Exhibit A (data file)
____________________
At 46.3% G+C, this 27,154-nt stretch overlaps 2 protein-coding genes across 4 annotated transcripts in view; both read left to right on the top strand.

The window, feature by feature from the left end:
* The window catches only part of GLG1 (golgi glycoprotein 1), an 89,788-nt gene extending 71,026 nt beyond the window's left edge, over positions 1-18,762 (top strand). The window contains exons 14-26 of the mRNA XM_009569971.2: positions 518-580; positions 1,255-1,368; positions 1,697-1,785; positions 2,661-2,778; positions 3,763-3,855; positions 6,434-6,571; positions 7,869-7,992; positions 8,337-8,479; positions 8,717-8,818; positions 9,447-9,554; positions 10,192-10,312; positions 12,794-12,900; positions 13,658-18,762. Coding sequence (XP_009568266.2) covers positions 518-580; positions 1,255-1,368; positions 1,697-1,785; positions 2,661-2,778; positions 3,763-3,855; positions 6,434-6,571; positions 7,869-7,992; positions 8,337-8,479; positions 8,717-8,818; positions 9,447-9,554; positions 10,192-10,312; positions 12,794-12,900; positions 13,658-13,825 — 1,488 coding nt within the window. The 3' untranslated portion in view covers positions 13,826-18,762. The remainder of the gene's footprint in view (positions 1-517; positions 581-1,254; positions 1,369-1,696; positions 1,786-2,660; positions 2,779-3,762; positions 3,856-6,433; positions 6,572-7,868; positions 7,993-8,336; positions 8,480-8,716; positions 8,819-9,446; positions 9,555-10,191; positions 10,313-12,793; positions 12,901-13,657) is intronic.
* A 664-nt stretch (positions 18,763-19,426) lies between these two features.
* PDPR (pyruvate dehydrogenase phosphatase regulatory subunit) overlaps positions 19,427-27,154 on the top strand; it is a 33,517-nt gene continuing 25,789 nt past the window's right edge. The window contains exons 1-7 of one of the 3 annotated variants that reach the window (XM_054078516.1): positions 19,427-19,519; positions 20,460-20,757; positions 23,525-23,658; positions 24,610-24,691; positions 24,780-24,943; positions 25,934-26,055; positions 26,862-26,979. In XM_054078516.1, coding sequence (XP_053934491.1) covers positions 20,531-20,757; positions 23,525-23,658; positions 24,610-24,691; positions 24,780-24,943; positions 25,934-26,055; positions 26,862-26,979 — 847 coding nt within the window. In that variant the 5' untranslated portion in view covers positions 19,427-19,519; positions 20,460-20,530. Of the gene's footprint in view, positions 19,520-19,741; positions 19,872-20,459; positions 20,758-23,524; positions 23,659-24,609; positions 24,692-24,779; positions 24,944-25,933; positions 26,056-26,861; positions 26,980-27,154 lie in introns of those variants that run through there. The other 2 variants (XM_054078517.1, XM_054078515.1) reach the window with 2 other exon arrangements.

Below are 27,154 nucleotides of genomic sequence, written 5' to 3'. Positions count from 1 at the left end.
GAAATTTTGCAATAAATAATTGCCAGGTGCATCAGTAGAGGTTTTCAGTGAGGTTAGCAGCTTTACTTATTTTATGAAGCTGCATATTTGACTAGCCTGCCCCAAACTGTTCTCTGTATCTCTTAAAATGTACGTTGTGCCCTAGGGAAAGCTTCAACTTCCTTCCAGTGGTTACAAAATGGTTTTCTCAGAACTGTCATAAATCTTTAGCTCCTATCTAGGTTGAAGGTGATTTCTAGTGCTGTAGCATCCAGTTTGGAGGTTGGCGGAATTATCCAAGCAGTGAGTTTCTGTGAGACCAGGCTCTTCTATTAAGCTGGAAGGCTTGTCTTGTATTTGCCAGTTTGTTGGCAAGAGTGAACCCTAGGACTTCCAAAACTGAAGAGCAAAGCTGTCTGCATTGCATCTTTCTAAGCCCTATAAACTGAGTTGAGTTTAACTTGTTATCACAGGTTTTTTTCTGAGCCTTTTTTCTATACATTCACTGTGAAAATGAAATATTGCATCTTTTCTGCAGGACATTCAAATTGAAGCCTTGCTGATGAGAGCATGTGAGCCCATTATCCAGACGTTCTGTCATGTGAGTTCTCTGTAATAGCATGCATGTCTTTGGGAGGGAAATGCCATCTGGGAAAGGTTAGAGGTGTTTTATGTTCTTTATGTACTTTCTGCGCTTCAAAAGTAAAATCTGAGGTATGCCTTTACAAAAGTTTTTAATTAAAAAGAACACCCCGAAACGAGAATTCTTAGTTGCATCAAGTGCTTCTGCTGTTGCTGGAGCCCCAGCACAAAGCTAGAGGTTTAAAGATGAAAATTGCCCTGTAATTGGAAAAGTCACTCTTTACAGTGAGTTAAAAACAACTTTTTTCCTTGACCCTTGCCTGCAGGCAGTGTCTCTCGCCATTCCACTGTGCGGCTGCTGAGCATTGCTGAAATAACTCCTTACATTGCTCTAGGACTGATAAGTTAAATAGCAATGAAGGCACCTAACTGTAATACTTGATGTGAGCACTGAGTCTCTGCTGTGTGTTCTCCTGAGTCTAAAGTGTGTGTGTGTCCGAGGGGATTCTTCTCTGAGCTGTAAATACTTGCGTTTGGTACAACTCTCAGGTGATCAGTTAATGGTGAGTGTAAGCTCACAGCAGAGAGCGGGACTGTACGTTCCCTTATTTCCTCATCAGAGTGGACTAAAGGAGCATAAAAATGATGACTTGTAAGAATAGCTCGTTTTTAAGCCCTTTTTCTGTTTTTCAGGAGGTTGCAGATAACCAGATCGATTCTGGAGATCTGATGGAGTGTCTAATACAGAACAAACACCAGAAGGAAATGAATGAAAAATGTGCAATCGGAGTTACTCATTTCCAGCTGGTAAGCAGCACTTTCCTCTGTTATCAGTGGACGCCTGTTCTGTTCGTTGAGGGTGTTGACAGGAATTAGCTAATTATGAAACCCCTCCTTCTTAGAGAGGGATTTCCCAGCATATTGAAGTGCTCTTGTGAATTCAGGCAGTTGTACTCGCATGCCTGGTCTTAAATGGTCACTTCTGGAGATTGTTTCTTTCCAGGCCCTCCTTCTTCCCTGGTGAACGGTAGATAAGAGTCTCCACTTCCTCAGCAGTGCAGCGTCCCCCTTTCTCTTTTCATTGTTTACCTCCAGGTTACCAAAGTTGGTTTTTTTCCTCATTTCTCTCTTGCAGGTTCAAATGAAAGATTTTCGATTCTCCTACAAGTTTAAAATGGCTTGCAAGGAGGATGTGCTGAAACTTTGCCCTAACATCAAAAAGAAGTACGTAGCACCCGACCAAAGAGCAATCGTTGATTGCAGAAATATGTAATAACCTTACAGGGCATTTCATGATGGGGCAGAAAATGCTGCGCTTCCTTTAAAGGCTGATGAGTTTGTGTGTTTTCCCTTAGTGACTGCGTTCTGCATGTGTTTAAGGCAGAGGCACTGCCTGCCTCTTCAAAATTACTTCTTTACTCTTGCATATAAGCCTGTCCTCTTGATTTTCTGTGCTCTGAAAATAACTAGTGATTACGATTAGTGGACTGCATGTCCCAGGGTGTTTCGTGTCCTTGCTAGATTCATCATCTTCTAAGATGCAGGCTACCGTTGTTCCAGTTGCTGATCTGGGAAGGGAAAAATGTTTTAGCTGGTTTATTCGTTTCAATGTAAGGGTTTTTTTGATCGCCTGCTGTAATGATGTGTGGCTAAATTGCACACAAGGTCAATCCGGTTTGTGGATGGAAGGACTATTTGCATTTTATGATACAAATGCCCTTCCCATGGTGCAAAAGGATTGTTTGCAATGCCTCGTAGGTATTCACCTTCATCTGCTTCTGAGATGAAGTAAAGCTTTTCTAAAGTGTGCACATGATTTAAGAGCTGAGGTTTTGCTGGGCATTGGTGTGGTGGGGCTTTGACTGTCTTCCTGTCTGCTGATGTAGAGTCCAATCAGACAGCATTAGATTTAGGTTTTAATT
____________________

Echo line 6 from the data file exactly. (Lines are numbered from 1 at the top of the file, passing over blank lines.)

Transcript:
Below are 27,154 nucleotides of genomic sequence, written 5' to 3'. Positions count from 1 at the left end.